Selection-project-manager-4Selection of a Project Manager is not easy, nor is it something that should be taken lightly. A Project Manager’s skills and actions are a direct reflection of the Department’s commitment and competence in project management. A Project Manager’s daily responsibilities typically include some or all of the following:

  • Provide day-to-day decision-making on critical project issues as they pertain to project scope, schedule, budget, methodology and resources
  • Providing direction, leadership and support to Project Team members in a professional manner at project, functional and task levels
  • Ensure project documentation is complete and communicated (e.g., project charter, scope statement, project schedule, project budget, requirements, testing and others)
  • Identify funding sources and facilitate the prioritization of project requirements
  • Manage the planning and control of project activities and resources
  • Develop and manage project contracts with vendors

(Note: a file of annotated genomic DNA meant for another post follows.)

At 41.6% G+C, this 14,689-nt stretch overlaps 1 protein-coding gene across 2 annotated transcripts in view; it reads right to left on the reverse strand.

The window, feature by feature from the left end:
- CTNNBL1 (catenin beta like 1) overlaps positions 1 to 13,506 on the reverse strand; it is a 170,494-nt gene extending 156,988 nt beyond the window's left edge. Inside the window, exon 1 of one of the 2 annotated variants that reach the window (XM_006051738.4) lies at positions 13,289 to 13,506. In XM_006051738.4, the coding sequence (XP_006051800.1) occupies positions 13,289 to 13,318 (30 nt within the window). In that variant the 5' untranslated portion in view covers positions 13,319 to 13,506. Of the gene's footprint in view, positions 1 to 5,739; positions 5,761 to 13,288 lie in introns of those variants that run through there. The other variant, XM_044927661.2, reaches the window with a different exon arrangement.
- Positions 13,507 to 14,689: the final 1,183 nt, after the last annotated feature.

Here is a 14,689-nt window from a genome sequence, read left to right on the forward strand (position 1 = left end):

• Report project components status and issues to the project Sponsor and the Executive Committee
  • Using, developing and improving upon the project management methodology within the department
  • Providing teams with advice and input on tasks throughout the project, including documentation, creation of plans, schedules and reports
  • Resolving conflicts within the project between resources, schedules, etc.
  • Influencing Stakeholders and team members in order to get buy-in on decisions that will lead to the success of department projects
  • Delegating responsibility to team members.

Taking these responsibilities into account, it is easy to see that a Project Manager should not necessarily be selected from a department based strictly on tenure or function, but rather based on a combination of other strengths. A Project Manager should be selected based on the following skills and experience:

  • Project management methods and tools skills
  • Interpersonal and team leadership skills
  • Basic business and management skills
  • Experience within the project’s technical field
  • Respect and recognition among peers within the department

Project Managers who are selected to lead a project but who were not involved in the Initiation phase (for whatever reason) should be reminded that it is critical to review the Project Initiation phase documentation. These documents are the agreed-upon foundation for which the project was created and the catalyst for the creation of the Project Plan.